The continent has shifted 1.5 meters north since 1994.

Australia is moving Why you cant trust your GPS down under
news Geography Sunday, September 25, 2016 - 16:35

Australia has moved, literally. The continent has shifted 1.5 meters north since 1994, which may not be a journey but is a significant shift by geological standards. And in an era where we’re exceedingly relying on GPS systems to get us where we want, it’s bad news for technology too.

Now, all landmasses move because tectonic plates which form them are constantly moving. However, the tectonic plate Australia is on has been moving faster than the rest – about 2.7 inches a year northward and in a slight clockwise rotation, according to National Geographic. Just to put things into perspective, the North American tectonic plate moves only about an inch annually.

“When there is a significant shift in land masses over time we need to revise the models of the Earth from which GPS coordinates are calculated, so for example your neighbour doesn't end up with your old coordinates," explains Damien Saunder, the director of Cartography at National Geographic.

Your phone GPS can be accurate up to 5-10 feet, so daily travel should not be affected by the shift. But the next generation GPS devices, which will be accurate to a few inches of a given location, will stand to be affected, along with the services that rely on pinpointing precise locations. The mining industry in Australia for instance, relies on GPS to coordinate with trucks in different locations, reports the New York Times.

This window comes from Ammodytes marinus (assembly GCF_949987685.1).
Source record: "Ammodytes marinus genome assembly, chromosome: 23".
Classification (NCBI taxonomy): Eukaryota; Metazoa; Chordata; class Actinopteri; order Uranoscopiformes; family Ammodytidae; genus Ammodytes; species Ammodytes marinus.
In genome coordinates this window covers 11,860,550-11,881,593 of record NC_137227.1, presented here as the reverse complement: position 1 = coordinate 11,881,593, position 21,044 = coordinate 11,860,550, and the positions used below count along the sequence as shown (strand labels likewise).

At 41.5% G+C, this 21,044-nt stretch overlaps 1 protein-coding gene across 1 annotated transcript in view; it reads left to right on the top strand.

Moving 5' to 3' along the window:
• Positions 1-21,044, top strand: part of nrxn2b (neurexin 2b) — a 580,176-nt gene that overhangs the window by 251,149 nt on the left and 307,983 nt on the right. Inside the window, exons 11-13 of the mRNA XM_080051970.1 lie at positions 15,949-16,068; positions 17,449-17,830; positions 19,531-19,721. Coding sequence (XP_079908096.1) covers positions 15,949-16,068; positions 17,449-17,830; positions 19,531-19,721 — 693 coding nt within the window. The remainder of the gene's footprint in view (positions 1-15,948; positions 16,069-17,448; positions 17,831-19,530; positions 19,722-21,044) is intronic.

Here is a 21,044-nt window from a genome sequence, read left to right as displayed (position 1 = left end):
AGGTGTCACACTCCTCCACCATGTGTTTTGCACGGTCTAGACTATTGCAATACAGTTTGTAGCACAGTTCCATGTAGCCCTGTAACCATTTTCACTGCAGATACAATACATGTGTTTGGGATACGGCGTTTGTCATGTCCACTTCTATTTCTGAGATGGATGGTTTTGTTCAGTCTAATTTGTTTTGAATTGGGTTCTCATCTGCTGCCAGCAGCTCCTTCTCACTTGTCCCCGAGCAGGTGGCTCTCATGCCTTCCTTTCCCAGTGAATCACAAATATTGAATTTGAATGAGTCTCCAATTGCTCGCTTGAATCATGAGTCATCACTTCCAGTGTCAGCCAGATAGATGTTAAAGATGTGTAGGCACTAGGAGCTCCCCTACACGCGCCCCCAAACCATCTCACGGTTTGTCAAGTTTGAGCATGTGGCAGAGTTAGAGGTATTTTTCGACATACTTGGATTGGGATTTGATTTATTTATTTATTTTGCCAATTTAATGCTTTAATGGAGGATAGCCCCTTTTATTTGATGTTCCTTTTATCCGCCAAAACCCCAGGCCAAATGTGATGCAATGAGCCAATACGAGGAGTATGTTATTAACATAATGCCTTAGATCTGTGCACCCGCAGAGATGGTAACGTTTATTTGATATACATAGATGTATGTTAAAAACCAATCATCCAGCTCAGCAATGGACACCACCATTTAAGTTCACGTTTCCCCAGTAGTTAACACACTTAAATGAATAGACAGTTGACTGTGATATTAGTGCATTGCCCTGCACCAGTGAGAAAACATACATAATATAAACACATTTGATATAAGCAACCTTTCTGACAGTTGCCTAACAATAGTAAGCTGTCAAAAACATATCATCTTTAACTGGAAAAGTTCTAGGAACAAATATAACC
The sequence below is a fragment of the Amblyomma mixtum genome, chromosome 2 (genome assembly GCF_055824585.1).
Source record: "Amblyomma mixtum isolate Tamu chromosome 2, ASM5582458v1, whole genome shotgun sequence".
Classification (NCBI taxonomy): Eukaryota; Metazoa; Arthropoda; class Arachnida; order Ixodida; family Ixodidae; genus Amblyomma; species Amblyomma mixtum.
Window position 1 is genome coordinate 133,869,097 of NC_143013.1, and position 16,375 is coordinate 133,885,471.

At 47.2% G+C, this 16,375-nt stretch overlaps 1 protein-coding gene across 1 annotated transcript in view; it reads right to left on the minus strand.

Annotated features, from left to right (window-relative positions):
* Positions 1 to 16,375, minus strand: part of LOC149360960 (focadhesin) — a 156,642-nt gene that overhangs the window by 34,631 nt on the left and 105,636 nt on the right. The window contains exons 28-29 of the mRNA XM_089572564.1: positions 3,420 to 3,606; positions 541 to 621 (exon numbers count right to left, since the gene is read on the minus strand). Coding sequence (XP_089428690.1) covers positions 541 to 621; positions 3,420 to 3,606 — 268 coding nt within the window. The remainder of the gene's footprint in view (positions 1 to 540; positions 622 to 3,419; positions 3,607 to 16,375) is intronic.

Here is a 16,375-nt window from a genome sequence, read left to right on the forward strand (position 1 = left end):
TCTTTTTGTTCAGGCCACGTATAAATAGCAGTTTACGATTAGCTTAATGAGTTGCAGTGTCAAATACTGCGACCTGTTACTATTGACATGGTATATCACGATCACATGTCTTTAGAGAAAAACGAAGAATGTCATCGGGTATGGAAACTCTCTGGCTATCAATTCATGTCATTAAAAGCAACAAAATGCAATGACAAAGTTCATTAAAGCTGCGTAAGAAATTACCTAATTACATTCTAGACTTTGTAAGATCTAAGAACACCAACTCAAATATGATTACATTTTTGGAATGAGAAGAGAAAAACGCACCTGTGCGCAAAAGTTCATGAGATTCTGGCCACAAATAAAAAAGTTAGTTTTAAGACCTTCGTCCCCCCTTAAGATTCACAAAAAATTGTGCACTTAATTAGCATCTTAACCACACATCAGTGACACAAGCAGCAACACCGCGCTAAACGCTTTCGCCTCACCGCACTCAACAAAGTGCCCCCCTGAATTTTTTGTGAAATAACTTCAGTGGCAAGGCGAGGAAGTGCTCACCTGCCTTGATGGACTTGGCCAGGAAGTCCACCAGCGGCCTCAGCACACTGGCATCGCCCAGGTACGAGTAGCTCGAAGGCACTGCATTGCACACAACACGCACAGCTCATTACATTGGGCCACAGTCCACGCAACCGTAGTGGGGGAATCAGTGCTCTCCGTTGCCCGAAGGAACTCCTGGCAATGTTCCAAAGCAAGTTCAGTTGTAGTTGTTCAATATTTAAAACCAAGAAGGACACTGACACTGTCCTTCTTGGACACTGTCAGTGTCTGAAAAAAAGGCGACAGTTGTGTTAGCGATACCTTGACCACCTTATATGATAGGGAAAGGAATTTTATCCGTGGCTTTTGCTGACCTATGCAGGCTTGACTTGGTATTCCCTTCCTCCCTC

“The mining company Rio Tinto already has 71 immense ore trucks rumbling around iron mines in the remote Pilbara region of Western Australia that are guided remotely from an office in Perth, 930 miles away,” it says.

Driverless cars will also be affected because being off by 1.5 meters could potentially put you on the wrong side of the road!

Australia will now have to revamp its official coordinates, which will be done at the end of this year. In the last fifty years, similar adjustments have had to be made for Australia four times, with the one in 1994 being adjusted to a total of 200 meters (656 feet).

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